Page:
Times for one of the sample sets
Spoiler:

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`Number  : (Sring Version Time, Arithmetic Version Time) time in seconds for 100,000 iterations--------------------------------------------------------------------- 1                :  (0.24527976942749774, 0.045356809075883575) 12345            :  (0.39836235451377888, 0.13644513675626513) 2**31            :  (0.57448314714872595, 0.46222545287469075) 2**63            :  (0.91057677666208292, 0.925635117542015) 2**1000          :  (14.361347524018015, 39.490897224440687)`

kernelpanic
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### Re: Sum of the digits in a number (python)

OK, I guess that should settle it, but we're not arguing about that. I say I don't like strings in general, and you find that offensive/idiotic/unsettling/any combination of the three. But you seem so convinced, I'll practice more strings, and in return I expect you to know what you are arguing about.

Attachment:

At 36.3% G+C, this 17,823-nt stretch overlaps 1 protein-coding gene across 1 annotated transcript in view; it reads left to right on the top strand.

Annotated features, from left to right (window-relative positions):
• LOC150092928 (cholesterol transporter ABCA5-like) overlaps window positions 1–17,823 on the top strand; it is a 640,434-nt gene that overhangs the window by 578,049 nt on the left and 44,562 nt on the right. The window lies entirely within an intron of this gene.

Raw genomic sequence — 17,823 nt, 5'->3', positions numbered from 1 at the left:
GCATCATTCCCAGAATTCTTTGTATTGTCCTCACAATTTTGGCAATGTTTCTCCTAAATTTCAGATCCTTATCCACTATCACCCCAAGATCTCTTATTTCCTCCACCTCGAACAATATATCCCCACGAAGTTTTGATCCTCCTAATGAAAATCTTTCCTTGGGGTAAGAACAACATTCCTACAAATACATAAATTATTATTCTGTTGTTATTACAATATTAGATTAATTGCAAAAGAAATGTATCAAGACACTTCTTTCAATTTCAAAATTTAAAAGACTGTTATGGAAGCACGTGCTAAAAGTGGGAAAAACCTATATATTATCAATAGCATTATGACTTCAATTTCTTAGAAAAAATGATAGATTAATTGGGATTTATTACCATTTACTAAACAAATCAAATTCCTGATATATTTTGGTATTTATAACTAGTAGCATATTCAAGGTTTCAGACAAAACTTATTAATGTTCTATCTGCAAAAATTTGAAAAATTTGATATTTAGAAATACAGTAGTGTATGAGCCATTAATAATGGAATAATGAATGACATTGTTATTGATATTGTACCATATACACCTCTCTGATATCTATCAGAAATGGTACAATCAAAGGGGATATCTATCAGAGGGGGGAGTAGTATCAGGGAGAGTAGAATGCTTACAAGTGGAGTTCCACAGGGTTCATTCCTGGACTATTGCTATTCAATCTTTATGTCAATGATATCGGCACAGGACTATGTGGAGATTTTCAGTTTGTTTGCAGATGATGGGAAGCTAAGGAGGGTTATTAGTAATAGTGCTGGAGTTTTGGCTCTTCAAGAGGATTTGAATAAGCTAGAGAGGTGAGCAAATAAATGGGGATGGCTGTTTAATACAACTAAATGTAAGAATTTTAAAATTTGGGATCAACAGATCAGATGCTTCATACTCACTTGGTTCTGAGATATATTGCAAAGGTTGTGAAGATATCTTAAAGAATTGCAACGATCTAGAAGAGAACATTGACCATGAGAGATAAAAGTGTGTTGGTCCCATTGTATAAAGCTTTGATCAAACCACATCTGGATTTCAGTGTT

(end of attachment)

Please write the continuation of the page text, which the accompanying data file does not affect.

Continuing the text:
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### Re: Sum of the digits in a number (python)

kernelpanic wrote:OK, I guess that should settle it, but we're not arguing about that. I say I don't like strings in general, and you find that offensive/idiotic/unsettling/any combination of the three. But you seem so convinced, I'll practice more strings, and in return I expect you to know what you are arguing about.

My last post was a complete aside and had nothing to do with our conversation about strings. There was some uncertainty earlier in the thread about whether the arithmetic or string-based version would be faster. That piqued my interest and I thought I'd find out.